Catholic HEART — experiencing Christ through liturgy and service

By David Cooley.

Around 140 youth and youth ministers from across the country came to the Diocese of Covington to serve the local community June 30–July 6. Bishop Brossart High School in Alexandria was home base for Catholic HEART WorkCamp, an international youth-friendly, Christ-centered organization dedicated to service, connection and loving others, headquartered in Orlando, Florida.

This is the second time Bishop Brossart High School served as a host site; the first time was in 2017. Each summer more than 13,000 youth go on mission trips through this organization around the country to restore homes, feed the hungry, lift the spirits of children, bring joy to the elderly and disabled, and offer assistance while partnering with social agencies.

The missionary campers stayed in the school facility at Bishop Brossart for the week. They began each day with Mass and then broke into teams, working at many different sites throughout the region. The group collectively worked more than 5,750 hours during the week. They served in soup kitchens, food pantries and worked for organizations like HONK (Housing Opportunities of Northern Kentucky), People Working Cooperatively and the Rose Garden Home Mission. Groups painted at St. Anthony School, Taylor Mill, organized crafts and activities for the aged and infirm at Carmel Manor, assisted elderly neighbors at their homes, helped with minor construction projects and cleaned properties.

In addition to service projects each day, the evenings were filled with music, skits, games and spiritual enrichment. Donna Heim, former Bishop Brossart religion teacher and Catholic minister at NKU’s Newman Center, managed the work camp.

“These campers worked hard. What I love about Catholic HEART is that it is the epitome of what it means to be Catholic packed into one week,” said Mrs. Heim. “It is like a service-learning retreat; not just serving people but also loving them as Christ does.”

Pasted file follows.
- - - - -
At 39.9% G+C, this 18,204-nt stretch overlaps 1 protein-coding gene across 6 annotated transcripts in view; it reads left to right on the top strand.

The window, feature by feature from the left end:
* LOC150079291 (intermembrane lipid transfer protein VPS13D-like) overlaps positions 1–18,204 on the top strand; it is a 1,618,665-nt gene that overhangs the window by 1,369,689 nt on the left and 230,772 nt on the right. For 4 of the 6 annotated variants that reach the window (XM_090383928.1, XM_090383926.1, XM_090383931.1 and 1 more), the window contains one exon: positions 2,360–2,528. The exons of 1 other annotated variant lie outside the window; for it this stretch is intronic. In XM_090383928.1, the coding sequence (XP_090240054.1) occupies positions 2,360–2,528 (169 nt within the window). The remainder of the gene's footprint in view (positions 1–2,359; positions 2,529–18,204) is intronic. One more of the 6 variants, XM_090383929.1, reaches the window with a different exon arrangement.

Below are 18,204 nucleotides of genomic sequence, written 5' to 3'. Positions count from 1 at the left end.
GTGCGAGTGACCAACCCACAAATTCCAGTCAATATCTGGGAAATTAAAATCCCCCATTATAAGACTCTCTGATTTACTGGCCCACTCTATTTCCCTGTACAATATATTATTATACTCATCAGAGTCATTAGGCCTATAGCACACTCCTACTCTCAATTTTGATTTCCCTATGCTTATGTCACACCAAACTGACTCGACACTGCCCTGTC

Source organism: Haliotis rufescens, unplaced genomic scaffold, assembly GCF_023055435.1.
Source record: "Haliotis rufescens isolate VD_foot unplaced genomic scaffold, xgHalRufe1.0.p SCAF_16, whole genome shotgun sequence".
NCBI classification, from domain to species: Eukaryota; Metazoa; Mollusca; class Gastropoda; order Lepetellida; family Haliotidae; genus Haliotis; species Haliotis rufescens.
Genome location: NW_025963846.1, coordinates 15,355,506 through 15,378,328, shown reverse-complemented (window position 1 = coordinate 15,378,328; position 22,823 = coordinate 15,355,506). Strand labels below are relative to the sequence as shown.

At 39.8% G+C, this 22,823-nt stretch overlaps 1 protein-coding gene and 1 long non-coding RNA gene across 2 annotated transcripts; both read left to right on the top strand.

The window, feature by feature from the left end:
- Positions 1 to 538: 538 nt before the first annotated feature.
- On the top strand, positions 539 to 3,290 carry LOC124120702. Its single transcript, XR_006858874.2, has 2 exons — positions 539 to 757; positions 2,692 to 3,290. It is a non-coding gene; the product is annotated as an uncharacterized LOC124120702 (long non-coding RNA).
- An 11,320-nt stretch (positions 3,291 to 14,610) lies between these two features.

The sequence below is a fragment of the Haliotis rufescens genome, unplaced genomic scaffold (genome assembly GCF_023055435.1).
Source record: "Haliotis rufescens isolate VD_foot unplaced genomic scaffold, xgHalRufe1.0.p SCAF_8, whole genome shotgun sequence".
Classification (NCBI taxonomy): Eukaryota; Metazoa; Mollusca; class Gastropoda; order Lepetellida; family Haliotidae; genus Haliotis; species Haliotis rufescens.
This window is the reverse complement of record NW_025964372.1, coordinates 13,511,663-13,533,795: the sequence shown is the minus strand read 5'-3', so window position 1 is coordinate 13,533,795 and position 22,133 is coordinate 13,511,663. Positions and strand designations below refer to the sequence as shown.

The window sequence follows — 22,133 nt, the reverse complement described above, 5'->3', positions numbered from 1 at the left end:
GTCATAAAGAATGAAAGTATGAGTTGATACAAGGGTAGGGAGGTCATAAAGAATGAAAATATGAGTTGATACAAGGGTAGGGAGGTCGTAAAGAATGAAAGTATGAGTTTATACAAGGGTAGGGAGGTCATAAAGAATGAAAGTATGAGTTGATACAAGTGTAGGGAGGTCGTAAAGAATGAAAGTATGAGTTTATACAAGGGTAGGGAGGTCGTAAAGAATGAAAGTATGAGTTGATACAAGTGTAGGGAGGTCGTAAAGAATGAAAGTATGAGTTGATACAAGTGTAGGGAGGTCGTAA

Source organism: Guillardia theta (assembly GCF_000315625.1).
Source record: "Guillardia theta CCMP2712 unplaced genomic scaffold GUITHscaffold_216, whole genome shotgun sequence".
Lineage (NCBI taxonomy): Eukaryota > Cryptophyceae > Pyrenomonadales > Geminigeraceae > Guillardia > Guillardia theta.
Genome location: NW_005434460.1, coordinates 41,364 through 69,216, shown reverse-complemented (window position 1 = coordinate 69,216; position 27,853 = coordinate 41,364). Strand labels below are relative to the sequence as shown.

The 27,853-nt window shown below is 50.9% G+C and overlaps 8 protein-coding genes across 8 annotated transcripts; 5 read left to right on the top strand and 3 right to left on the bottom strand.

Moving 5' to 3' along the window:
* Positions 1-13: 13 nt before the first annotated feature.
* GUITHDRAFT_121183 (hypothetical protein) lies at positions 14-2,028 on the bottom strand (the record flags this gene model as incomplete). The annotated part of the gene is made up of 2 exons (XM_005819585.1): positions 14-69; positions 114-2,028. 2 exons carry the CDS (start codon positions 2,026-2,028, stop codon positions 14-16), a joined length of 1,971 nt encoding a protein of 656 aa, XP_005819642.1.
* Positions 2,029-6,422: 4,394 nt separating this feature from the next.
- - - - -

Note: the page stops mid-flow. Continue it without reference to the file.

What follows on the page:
Mrs. Heim said that the experience has a very positive impact on the campers and those they serve.

“It’s a win-win situation,” she said. “The campers get to experience the joy of serving others, homes in the community get restored and the people served feel loved and develop a relationship with the campers.”

Father Robert Rottgers, pastor, St. Philip Parish, Melbourne, served as the chaplain for the camp; Lee Roessler Band led the worship music; and Charles Marks, junior high teacher at St. Thomas School, Ft. Thomas, gave three presentations on the theme — “Radiance” — and how Christians are called to shine with the light of Christ. As part of the experience, adoration was offered as well as reconciliation during evening ceremonies.

Students from Bishop Brossart High School also took part in the week, serving as a hospitality committee for those visiting and living at the school. Three recent graduates — JD Schumacher, Justin Kiefer and Samantha (Sam) Webster — served those who were serving others.

“It was a great experience; not only do I think that we helped them but this experience also helped me in my faith. When you are in an environment like that it is hard not to take a step forward. Everyone there was working toward the same thing,” said Mr. Schumacher. “It was just awesome.”

Mr. Kiefer said that his favorite part was the fellowship he experienced with the campers from all over the country and worshiping Christ together.

“During the week I had an experience that really changed me. It isn’t something that I can explain but I feel it,” he said. Mr. Kiefer was inspired and is hoping to become a member of the trained Catholic HEART Workcamp team next year.

Service is very important to Miss Webster, who is also thinking about applying to become a member of the national team next year.

“Catholic HEART Workcamp allowed me to see a larger community of youth that were super passionate about helping the community and those around them. I’m struck by the joy and the passion and the faith that the whole experience brought to everyone involved,” she said.

“This is a great way to go around and spread Christ’s message and show everyone love and compassion, and teach other young people how valuable and how important service is for ourselves and our community — locally and globally.”

Mrs. Heim said that a lot of young people come to camp because they like to volunteer and serve, but she noticed something more happening below the surface.

“It seemed to me that many of them have not had that personal encounter with Christ. They know of him but they didn’t know him in such a personal way; I have seen this camp change that. Through the worship and the liturgy, tied in with the service, they experienced something that they hadn’t experienced before,” she said.

“This is what we are all about — the sacraments, the power of a community united around Christ, serving our brothers and sisters in need, worshiping together and enjoying each other’s company. It is one of those ideal moments in time when you can see what the Church is, what people do in Christ’s name.”